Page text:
Advaita / non-duality

Gary Crowley: What Is the Meaning of Life? (And Why This Might Be a Trick Question)

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“You’ve got to turn around, Bodhi,” the woman said with a chuckle to her dog. Bodhi was stuck in place, his leash wrapped around a pole. Yet he continued to pull forward anyway.

In this situation, even the smartest dogs can’t seem to grasp that continuing in the same direction will not get them where they want to go. Ultimately, the solution lies in the direction opposite from what they assume, which is why the owner usually ends up turning around to solve the dilemma for both of them.

As the saying goes, “What got you there, won’t get you here.”

It’s a similar situation when people try to answer “the big questions,” such as “What’s the meaning of life?” It’s a bit of a trick question because the intellect that came up with the question inevitably fails to provide a satisfactory answer.

Rather than taking a conceptual question and attempting to answer it with more concepts, the key here is to help the questioner funnel down into an actual experiencing of the answer, where they discover that the very question dissolves as they marinate in that experiencing. My new book, Soft-Style Conscious Awakening, A Being This-Here-Now Playbook, deals extensively with this very topic.

Answering the question, “What’s the meaning of life?” with concepts alone generally only leads to more and more concepts. But a direct experiencing of life’s meaning answers the question without the need for endless discourse.

For example, do this exercise with me for a moment. Really do it…

Imagine your doctor has called you in to discuss the results of your yearly check-up. He informs you that your test results conclusively show that you have a disease called certa morti, which is Latin for “certain death.”

The doctor also informs you that they can predict, with absolute certainty, that the disease will suddenly and painlessly kill you in exactly 90 days.

He also explains that the final trigger for certa morti lies deep within the basal ganglia of your brain (where our habits and routines are stored). So the only caveat is that you must continue with your regular routine of living or the disease will accelerate and kill you even sooner.

Take a moment and sit with what it would be like to know with certainty that you will die in 90 days.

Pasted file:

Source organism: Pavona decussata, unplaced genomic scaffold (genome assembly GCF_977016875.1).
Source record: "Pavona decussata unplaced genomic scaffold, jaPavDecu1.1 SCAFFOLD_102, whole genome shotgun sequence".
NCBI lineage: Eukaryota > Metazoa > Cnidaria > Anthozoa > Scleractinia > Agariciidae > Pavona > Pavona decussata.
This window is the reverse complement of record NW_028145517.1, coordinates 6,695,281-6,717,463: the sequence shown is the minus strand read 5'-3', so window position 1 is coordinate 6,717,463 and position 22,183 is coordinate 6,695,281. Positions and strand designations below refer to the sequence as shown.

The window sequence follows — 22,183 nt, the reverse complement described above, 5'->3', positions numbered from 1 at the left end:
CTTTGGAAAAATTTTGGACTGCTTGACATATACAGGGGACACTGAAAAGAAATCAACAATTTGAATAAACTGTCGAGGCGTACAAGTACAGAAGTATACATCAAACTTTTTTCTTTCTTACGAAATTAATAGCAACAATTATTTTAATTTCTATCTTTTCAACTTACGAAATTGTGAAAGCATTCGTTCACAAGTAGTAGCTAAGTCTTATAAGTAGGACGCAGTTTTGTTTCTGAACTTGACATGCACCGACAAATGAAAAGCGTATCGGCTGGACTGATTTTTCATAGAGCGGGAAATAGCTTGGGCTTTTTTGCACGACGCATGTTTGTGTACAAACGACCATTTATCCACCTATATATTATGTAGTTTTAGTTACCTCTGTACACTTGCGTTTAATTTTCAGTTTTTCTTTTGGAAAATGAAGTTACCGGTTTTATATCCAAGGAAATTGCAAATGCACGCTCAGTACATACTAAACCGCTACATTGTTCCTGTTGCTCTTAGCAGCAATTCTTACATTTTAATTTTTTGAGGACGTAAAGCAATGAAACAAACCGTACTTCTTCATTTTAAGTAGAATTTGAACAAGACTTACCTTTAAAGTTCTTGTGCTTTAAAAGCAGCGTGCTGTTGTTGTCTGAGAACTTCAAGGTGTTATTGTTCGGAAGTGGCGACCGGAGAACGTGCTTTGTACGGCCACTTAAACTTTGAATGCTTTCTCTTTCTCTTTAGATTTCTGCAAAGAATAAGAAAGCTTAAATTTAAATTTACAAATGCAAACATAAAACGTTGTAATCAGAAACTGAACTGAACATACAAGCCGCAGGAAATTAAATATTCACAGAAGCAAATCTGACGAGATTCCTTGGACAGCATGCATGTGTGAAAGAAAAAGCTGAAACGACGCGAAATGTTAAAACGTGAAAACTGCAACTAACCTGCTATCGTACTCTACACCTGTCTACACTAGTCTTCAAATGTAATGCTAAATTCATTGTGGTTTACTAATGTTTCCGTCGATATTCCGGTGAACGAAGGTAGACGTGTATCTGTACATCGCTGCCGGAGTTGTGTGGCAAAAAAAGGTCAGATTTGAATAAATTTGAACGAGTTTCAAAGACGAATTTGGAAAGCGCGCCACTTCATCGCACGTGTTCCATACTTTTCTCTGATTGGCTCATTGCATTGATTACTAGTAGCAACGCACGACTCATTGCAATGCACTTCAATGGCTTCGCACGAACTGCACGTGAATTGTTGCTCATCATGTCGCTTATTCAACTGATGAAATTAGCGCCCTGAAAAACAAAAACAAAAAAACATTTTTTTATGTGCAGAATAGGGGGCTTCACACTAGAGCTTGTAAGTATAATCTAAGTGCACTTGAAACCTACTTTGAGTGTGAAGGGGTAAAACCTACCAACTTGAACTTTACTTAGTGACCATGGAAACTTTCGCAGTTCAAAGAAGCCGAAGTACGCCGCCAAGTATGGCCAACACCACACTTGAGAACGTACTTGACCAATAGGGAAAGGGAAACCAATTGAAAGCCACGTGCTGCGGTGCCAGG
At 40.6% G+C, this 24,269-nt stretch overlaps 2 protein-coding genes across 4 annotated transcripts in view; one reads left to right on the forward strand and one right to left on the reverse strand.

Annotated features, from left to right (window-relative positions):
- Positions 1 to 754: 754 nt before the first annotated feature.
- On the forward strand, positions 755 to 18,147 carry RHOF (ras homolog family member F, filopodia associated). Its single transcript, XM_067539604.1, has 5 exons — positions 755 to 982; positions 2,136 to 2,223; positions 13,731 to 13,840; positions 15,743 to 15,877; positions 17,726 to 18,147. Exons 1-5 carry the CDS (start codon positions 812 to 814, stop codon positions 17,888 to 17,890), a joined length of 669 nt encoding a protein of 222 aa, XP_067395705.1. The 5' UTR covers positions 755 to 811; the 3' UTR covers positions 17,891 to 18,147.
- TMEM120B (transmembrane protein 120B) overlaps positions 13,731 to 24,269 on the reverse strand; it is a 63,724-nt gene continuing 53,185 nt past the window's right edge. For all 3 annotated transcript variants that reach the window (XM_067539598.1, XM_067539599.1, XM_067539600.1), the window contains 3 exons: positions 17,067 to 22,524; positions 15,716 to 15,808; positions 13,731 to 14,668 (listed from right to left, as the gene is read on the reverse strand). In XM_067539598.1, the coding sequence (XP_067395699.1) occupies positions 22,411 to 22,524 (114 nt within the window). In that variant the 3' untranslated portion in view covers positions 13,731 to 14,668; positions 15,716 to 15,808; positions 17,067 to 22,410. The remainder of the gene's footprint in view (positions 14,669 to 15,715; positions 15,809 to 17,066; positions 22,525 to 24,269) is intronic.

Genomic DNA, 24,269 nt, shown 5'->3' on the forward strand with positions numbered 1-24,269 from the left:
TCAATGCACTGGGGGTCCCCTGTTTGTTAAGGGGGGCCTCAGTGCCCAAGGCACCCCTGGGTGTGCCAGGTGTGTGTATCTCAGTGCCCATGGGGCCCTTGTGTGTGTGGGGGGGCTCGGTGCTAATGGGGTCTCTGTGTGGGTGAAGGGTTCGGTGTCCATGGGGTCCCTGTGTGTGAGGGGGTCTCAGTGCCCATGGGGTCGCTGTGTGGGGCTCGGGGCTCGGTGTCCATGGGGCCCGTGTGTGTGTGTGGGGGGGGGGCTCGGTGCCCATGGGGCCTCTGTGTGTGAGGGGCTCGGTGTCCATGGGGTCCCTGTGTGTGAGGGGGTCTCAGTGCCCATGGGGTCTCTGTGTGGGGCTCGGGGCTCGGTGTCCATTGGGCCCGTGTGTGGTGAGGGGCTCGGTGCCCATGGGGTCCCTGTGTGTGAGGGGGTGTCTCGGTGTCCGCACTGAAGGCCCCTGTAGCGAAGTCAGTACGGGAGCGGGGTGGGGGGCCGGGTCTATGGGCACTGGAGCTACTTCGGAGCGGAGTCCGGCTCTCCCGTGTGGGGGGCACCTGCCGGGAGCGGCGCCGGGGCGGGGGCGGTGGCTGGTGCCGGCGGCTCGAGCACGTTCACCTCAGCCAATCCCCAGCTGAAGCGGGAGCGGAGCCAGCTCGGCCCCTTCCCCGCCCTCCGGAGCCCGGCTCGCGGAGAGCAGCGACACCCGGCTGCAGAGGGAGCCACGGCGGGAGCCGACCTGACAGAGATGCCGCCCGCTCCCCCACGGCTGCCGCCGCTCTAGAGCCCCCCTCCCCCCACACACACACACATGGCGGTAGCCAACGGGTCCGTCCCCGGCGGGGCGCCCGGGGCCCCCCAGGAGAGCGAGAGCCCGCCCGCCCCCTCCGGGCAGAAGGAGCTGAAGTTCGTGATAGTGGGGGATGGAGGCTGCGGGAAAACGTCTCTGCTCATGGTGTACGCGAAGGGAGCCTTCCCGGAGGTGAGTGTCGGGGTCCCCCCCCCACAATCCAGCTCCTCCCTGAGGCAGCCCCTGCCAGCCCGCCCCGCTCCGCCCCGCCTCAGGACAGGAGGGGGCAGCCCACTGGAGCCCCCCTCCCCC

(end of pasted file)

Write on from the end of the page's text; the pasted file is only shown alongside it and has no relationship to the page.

Feel what it would be like to know you only have 90 days of your unique experiencing of living remaining. Really feel it.

Now imagine what it would be like as you go about your regular routine of living for those 90 days. Really imagine it.

Everything would be exactly the same. And yet, everything would be completely different.

From the outside, your life would look the same as before. BUT, and it’s a big “but,” now you are profoundly aware that your experiencing of living is finite. And the fact that you’re consciously aware that it’s finite makes it meaningful, very meaningful.

Each drive to and from work would be rich in experiencings that previously went unappreciated. You would fully embrace each experiencing with family and friends. The simplest moments would have more texture, more depth, simply because you know your experiencing of life will shortly come to an end.

Even what some would call “negative” experiencings could be accepted with a grace that only comes from an experiential understanding of life.

This deep appreciation of each moment would occur because of the awareness that your unique experiencing of living is finite. You have no control over its ending, so the “meaning of life” would be found in each simple moment. You would experientially realize that the meaning of life is the experiencing of living itself.

Each moment of experiencing is “the meaning of life,” but it’s not discovered through conceptualizing. It’s discovered through direct experiencing.

The “meaning of life” is in the experiencing of living itself, and you become profoundly aware of that when you are faced directly with the finite nature of your unique experiencing of living.

Whether or not we consciously recognize it, we all have certa morti (certain death), and that is what makes our miraculous and unique experiencing of each present moment “the meaning of life.”

***

Please visit www.GaryCrowley.com for more free articles, and private sessions with Gary.


Gary Crowley’s new book, Soft-Style Conscious Awakening, A Being This-Here-Now Playbook is available at Amazon.com

Copyright © 2019 Excellence Reporter

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